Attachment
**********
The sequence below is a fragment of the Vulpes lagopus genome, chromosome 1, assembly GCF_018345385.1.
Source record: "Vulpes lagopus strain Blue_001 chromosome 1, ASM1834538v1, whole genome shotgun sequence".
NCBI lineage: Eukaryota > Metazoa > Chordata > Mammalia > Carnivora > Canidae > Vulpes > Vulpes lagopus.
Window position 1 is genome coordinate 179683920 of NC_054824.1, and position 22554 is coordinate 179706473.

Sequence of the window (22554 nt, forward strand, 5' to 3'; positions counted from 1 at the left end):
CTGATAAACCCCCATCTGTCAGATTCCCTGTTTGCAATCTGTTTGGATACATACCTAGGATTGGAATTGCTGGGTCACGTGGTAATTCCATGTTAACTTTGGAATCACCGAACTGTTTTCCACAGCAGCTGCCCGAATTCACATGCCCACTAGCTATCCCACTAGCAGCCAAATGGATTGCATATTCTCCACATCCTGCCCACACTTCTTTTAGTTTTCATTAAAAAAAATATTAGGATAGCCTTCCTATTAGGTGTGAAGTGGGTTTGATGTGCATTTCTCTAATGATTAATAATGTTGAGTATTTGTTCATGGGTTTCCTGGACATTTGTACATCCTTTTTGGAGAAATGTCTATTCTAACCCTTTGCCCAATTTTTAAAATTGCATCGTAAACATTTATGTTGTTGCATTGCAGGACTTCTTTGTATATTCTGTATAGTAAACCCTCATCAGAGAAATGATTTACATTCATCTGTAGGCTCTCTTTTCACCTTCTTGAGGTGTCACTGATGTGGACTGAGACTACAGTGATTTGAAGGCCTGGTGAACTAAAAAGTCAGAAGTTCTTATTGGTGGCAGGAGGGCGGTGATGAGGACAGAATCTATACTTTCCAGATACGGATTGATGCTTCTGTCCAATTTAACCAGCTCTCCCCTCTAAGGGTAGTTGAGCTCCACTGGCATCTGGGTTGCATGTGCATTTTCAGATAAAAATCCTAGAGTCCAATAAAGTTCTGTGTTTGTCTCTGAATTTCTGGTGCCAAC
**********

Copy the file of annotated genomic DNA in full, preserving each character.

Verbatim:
The sequence below is a fragment of the Vulpes lagopus genome, chromosome 1, assembly GCF_018345385.1.
Source record: "Vulpes lagopus strain Blue_001 chromosome 1, ASM1834538v1, whole genome shotgun sequence".
NCBI lineage: Eukaryota > Metazoa > Chordata > Mammalia > Carnivora > Canidae > Vulpes > Vulpes lagopus.
Window position 1 is genome coordinate 179683920 of NC_054824.1, and position 22554 is coordinate 179706473.

Sequence of the window (22554 nt, forward strand, 5' to 3'; positions counted from 1 at the left end):
CTGATAAACCCCCATCTGTCAGATTCCCTGTTTGCAATCTGTTTGGATACATACCTAGGATTGGAATTGCTGGGTCACGTGGTAATTCCATGTTAACTTTGGAATCACCGAACTGTTTTCCACAGCAGCTGCCCGAATTCACATGCCCACTAGCTATCCCACTAGCAGCCAAATGGATTGCATATTCTCCACATCCTGCCCACACTTCTTTTAGTTTTCATTAAAAAAAATATTAGGATAGCCTTCCTATTAGGTGTGAAGTGGGTTTGATGTGCATTTCTCTAATGATTAATAATGTTGAGTATTTGTTCATGGGTTTCCTGGACATTTGTACATCCTTTTTGGAGAAATGTCTATTCTAACCCTTTGCCCAATTTTTAAAATTGCATCGTAAACATTTATGTTGTTGCATTGCAGGACTTCTTTGTATATTCTGTATAGTAAACCCTCATCAGAGAAATGATTTACATTCATCTGTAGGCTCTCTTTTCACCTTCTTGAGGTGTCACTGATGTGGACTGAGACTACAGTGATTTGAAGGCCTGGTGAACTAAAAAGTCAGAAGTTCTTATTGGTGGCAGGAGGGCGGTGATGAGGACAGAATCTATACTTTCCAGATACGGATTGATGCTTCTGTCCAATTTAACCAGCTCTCCCCTCTAAGGGTAGTTGAGCTCCACTGGCATCTGGGTTGCATGTGCATTTTCAGATAAAAATCCTAGAGTCCAATAAAGTTCTGTGTTTGTCTCTGAATTTCTGGTGCCAAC